Greg Vannelli, co-coach with his brother, Tom, recalled that when Schroeder appeared at tryouts the first day, “We were stunned. We had never even thought about playing an eighth grader (on the varsity). We asked his parents to let him skip bantam hockey altogether. He was the real deal. He could do things that were so amazing.
“It was funny seeing him with seniors. He had to get a ride each day with a senior. You hardly could see his head above the window. He’s just so humble. As an eighth grader he had a hat trick in the first state tournament game. At breakfast the next day he wouldn’t read the paper. The kids were saying, ‘Hey, your picture’s in the paper.’ ’’
Losing a player of Schroeder’s caliber after his freshman year “was a sad thing,” Vannelli conceded. “As a teacher and coach, we want a player to develop off the rink, too. Colleges are taking kids earlier now and that all trickles down to us. From a teacher’s standpoint it’s not good, but in Jordan’s case he was 14 going on 18. Most kids are not that mature at that age.”
Though Schroeder was on top of the world, he suddenly had a momentous decision to make when USA Hockey came calling. Actually, it wasn’t really that hard. After all, his life already was dominated by hockey, so off he went to Ann Arbor.
“Being away from home is a little challenging,” he conceded, “but I love it here. I’ve felt comfortable and I’ve never really doubted anything. I have five classes and put in five or six hours a day at the rink. I come home, eat dinner, do homework (he has a 3.85 GPA) and basically have no free time. I knew I was ready and could step up to the college level. I’ve really boosted my confidence and I’m so glad I accelerated.”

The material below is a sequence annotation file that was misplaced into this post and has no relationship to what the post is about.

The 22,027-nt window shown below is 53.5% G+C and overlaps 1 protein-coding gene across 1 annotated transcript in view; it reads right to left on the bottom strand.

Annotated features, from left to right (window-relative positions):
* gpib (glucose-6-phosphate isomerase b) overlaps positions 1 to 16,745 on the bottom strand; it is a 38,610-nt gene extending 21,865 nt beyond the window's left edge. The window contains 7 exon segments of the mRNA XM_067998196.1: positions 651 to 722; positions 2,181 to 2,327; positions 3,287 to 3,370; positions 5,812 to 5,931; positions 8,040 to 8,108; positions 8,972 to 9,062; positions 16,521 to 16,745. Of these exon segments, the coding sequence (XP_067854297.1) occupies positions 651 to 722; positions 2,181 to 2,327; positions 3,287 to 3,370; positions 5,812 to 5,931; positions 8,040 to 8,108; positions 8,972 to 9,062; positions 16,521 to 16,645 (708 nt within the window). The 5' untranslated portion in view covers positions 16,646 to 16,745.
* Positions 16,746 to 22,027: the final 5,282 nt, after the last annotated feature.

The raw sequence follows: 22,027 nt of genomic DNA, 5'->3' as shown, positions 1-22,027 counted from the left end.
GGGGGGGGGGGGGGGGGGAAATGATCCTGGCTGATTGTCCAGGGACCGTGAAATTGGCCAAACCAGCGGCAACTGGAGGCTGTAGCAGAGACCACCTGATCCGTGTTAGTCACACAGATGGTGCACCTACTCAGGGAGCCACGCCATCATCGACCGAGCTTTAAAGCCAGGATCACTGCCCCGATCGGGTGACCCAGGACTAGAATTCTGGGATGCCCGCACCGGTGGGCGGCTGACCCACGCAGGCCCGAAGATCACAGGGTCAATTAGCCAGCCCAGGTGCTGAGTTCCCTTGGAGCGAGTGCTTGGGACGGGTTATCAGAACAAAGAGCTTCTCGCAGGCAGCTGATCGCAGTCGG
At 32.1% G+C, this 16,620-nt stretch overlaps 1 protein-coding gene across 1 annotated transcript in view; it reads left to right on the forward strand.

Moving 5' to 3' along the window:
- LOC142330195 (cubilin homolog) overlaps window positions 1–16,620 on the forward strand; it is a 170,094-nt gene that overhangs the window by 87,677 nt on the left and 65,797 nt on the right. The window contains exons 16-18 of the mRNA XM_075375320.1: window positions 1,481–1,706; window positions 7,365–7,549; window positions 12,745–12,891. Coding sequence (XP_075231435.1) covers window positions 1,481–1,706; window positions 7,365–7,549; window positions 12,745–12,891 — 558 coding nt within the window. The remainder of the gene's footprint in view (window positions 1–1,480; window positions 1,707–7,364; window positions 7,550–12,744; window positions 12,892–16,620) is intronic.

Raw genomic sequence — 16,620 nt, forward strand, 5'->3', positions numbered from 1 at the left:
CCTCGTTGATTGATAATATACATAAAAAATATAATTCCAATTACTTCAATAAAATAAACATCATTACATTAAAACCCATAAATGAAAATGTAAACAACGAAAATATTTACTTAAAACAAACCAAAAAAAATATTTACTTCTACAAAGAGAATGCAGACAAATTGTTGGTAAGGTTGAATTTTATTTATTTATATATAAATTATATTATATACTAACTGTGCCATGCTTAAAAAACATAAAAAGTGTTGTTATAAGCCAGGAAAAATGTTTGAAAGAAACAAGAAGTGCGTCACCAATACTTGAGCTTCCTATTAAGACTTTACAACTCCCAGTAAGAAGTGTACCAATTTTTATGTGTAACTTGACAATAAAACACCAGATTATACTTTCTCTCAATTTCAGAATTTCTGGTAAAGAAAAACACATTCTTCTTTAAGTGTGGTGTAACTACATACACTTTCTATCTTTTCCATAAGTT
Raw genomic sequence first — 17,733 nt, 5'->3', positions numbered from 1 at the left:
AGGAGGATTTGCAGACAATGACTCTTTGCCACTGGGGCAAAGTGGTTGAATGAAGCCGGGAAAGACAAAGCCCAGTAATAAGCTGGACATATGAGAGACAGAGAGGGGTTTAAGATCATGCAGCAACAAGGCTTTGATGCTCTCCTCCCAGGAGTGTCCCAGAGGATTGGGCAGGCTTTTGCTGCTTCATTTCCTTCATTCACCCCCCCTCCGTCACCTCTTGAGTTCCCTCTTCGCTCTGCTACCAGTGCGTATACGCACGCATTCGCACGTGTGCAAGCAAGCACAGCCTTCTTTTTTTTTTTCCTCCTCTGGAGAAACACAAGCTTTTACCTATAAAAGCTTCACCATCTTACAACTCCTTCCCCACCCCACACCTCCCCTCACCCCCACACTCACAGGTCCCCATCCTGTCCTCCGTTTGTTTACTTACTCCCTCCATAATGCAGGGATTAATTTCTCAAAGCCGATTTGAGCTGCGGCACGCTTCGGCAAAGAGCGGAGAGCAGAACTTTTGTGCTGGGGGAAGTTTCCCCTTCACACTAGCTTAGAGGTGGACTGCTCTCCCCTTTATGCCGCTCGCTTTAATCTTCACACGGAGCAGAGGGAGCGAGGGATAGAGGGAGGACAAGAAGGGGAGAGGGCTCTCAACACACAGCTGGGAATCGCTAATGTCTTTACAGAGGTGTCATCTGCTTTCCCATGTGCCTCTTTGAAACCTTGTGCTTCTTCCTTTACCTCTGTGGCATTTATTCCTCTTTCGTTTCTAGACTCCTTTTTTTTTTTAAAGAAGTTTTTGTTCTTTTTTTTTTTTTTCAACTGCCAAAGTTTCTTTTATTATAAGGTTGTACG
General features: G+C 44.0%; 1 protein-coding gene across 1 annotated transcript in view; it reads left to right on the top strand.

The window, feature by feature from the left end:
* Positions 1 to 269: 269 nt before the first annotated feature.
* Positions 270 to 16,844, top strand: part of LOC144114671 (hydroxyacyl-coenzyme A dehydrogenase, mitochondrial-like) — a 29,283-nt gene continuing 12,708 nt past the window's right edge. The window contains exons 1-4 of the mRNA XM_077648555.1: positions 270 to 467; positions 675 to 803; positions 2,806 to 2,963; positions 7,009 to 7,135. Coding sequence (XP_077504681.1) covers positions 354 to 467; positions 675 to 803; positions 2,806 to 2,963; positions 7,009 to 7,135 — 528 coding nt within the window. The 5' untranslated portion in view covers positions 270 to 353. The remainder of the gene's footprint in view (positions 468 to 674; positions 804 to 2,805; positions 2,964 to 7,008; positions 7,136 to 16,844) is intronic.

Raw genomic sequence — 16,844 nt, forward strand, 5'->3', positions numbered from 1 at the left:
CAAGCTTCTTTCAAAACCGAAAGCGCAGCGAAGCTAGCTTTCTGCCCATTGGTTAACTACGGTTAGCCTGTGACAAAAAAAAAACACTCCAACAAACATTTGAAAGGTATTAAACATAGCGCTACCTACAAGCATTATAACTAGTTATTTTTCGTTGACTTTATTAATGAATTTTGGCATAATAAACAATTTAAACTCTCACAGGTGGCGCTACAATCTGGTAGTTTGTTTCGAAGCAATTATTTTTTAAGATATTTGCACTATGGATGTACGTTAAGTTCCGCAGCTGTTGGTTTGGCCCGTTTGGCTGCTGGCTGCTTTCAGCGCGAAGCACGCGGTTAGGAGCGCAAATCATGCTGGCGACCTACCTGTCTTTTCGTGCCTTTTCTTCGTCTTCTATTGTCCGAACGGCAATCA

The rugged international competition also has made him a smarter and stronger player. He says, “I’ll take a body when I have to, but I’m not going to go around trying to kill guys.”
His two years of wearing the Red, White and Blue of the USA have produced many memorable moments. He fingers his best performance as a six-point effort (three goals and three assists) in a 6-5 overtime victory against Finland earlier this season at the Four Nations Tournament in Switzerland. His goals included the game winner. He’s won a gold and silver medal in international competition.
During the 2007-08 season, he already has played in Switzerland, the Czech Republic and Finland with Russia coming up in April. The players did have one off day to visit Lucerne in Switzerland, but as far as regular sight seeing, forget it! It’s hockey, hockey, hockey. It’s also homework on the plane, in the airport, etc. He estimates that players miss about 35 school days each year due to travel.
Asked about goals, Schroeder replied, “This year to win gold at the Under-18 World Championships (in Russia). Long-term – to be an impact player at the University of Minnesota and make it to the NHL.”
The NHL goal would enable him to tangle with his idol, Sidney Crosby of the Pittsburgh Penguins. “He’s such a great guy on and off the ice,” Schroeder praised. “He was the captain at age 19. He’s very humble and a real classy guy.”
Ironically, however, Schroeder will not be eligible for this spring’s NHL draft. Though he is the top-ranked high school player and has accelerated his classes tremendously, he still is too young to be draft-eligible until 2009. That means he will be able to live out his dream – being a Gopher – for at least one year and perhaps more.